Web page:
I wrote a piece for The F-Word UK I’ve pasted below. Original article here: http://www.thefword.org.uk/blog/2014/06/the_greys
What exactly does a liberated Western woman look like? Is she the driven career woman, the stripper, the nun, or the housewife? In feminist circles, the debates over this issue are endless and admittedly often judgmental.
To me, the answer is quite clear: there is no set answer. Indeed, to attempt to even provide a rigid definition for another person can ironically be counterproductive.
Let me explain.
For me, who I am today is a culmination of all the people I’ve ever been in my short life. I’m on my journey towards authentic liberation as a woman, but I had to first experiment with different selves – and still am doing so.
When I was a teenager, I rebelled heavily against my more conservative, studious Indian upbringing. The hyper-sexualised Western world seemed more liberating than my strict background, in which I’d felt so controlled by cultural and familial expectations. Scenes and activities I later found objectifying I embraced in an attempt to construct an identity of my own. I looked at the likes of pole dancers and party girls with secret admiration.
Yet as I grew and gained more self-awareness, I eventually no longer felt this way. While I was beginning to construct an independent sense of self, I realised I was still unhealthily looking for the same validation I had as “the good Indian girl”, but now from men and my Western peers. I realised many of the “sexy” women I’d looked up to weren’t as free as I thought. I felt we’d been pressured subconsciously from society and the media to look and behave like a sex object.
I became disillusioned. I labeled women who largely used their sexuality for gain as disempowered – sell-outs who were emotionally either unintelligent or unhealed. I was wary of the sexuality I’d been sold that seemed so disempowering to my gender. I shunned my sensual side as I couldn’t trust my own impulses anymore; they seemed more a product of a patriarchal society and past conditioning than myself. Certainly I was becoming more liberated as I was starting to learn to think for myself. Still, I was not being my full self ironically for fear of not being a truly liberated woman.
Yet, I could never label either of these stages in my growth as more or less liberating than the other. Each part of the journey led to greater liberation, a blossoming of different aspects of myself, shaping the more balanced woman I am today. The only way I could ever grow and become more liberated is by being able to choose, at least consciously, to carve my own identity. Sure, I will never be 100% free of subconscious, environmental, and biological influences, yet I will always have conscious control. And as I choose to create my life, I grow into and learn more about what is truly liberating for me, even if I make some mistakes along the way.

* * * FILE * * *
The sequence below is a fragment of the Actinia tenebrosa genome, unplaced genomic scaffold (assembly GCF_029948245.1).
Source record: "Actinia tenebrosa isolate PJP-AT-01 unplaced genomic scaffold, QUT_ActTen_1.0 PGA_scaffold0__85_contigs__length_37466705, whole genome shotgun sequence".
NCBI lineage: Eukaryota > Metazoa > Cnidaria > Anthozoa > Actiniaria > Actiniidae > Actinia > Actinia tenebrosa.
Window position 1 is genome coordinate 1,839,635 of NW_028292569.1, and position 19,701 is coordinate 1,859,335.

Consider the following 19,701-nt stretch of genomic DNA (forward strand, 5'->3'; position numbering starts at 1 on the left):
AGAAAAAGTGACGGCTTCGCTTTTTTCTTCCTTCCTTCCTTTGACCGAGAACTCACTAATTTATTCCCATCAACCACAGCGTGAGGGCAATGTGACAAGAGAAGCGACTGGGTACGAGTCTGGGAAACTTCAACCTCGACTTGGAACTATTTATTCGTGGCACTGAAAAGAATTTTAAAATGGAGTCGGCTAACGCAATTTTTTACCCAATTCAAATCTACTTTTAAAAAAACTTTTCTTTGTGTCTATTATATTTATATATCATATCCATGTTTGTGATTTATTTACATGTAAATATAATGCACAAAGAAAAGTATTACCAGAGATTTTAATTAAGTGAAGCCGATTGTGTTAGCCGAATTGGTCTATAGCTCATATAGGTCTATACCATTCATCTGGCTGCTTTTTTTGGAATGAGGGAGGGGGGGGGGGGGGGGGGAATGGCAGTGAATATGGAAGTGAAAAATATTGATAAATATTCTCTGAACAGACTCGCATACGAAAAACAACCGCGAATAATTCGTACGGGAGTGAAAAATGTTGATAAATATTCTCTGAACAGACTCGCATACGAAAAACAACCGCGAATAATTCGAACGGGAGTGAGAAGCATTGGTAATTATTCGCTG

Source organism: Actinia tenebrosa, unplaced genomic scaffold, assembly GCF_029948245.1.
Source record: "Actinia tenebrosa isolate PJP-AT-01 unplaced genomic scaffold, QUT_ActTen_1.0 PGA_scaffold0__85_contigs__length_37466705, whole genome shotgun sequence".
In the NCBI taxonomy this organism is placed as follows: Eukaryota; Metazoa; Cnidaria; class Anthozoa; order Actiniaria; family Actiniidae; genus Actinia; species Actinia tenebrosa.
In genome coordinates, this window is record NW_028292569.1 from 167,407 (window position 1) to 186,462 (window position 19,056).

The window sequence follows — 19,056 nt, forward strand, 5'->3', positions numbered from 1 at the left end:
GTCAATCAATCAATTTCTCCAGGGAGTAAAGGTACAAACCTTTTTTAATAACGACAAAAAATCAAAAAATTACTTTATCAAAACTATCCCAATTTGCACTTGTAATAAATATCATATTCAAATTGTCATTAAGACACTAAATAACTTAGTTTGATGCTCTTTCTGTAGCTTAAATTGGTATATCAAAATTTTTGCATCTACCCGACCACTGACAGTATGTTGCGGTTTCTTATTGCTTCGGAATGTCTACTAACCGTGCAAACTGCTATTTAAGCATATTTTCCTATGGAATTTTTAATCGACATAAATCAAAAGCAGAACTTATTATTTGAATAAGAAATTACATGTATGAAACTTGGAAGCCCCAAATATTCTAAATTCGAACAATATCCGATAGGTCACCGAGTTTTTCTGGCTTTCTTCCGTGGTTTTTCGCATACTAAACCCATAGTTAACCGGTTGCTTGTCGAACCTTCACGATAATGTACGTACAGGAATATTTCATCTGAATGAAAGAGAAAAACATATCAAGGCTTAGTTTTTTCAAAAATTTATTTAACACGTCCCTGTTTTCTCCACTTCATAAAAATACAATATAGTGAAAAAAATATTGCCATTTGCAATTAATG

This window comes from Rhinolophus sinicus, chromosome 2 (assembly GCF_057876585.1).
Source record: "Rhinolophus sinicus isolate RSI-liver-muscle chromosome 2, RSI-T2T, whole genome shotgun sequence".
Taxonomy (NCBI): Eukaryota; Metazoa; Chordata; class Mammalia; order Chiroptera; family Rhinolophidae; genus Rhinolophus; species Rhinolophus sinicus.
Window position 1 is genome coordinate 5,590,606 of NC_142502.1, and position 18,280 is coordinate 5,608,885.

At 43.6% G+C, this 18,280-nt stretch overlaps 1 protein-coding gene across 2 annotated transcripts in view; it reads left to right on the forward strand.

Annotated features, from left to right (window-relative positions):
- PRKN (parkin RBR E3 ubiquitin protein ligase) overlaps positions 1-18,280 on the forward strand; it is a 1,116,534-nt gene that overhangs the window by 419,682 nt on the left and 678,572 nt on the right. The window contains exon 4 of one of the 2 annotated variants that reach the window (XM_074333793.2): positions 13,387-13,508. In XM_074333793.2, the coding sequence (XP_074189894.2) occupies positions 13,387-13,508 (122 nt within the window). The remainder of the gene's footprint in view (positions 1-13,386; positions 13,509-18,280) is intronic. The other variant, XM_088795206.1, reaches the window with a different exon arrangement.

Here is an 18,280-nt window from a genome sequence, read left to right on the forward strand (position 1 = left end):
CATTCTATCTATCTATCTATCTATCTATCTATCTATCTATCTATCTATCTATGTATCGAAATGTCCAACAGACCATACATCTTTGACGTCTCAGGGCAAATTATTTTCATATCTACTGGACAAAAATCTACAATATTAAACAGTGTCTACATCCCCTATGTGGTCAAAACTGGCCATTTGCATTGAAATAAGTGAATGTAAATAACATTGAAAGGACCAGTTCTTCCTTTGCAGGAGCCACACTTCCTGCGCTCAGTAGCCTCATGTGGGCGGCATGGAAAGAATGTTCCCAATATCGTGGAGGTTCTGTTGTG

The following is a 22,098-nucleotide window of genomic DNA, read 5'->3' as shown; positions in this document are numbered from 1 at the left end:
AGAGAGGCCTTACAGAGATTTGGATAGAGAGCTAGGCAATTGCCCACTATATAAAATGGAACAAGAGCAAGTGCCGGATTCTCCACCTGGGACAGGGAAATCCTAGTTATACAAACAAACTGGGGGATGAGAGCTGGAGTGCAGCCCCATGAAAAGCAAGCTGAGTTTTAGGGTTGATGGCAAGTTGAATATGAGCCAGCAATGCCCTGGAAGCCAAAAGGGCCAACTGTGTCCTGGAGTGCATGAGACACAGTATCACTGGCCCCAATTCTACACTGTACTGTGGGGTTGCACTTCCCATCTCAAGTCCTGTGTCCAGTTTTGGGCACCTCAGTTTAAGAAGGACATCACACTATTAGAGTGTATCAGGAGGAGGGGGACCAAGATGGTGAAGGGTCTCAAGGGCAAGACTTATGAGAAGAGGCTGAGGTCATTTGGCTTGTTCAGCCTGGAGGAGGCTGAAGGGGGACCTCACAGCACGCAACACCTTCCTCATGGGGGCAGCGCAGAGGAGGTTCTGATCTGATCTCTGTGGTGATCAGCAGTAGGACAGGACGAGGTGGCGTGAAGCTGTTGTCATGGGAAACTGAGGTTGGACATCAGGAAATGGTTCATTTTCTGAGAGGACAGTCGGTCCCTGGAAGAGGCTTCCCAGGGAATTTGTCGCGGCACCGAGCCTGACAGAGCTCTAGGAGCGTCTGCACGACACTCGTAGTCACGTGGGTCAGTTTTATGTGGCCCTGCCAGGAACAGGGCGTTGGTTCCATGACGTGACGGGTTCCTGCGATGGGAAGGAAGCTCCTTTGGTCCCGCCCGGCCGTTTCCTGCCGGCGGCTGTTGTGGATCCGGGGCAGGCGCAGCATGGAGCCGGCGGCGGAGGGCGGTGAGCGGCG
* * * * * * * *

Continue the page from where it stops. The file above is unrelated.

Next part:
So really, I’ve no idea what is liberating for you or what will be liberating for me in a few years from now. But thanks to all my various phases in life, I have a better idea of what feels liberating for me right now. Like when I let myself feel insecure or strong, allowing myself to be the imperfect, multi-faceted human being I am who’s still growing. When I belly dance, and experience a different, more sensual side to myself. When I achieve a goal and experience a sense of accomplishment.
I also have a stronger idea of what doesn’t feel liberating for me right now. Like chasing success because I am trying to prove my worth. Dressing a certain way because I feel societal pressure to look and appear sexy. Trying hard to appear confident, like I’ve got it all together, and acting like a “good, classy girl” – doing whatever it takes to not appear like the “trashy” or insecure woman we are taught to look down on. Judging another woman, rather than compassionately supporting her in finding her own personal liberation, however it may look like and differ from mine. Because by trying to suppress and define another for themselves, I inevitably end up suppressing and losing myself.
Perhaps, then, a liberated woman is one who defines liberation on her own terms. She makes her own life decisions in whatever way and order she decides aligns with her individual values. Whether that’s pre-marital sex or waiting, one career or 20 or none ever at all, a job as a sex worker or a life as a nun without sex. Maybe a liberated woman is simply one who lives her life according to what she feels is right regardless of what others tell her, whether that’s a patriarchal system or a feminist leader.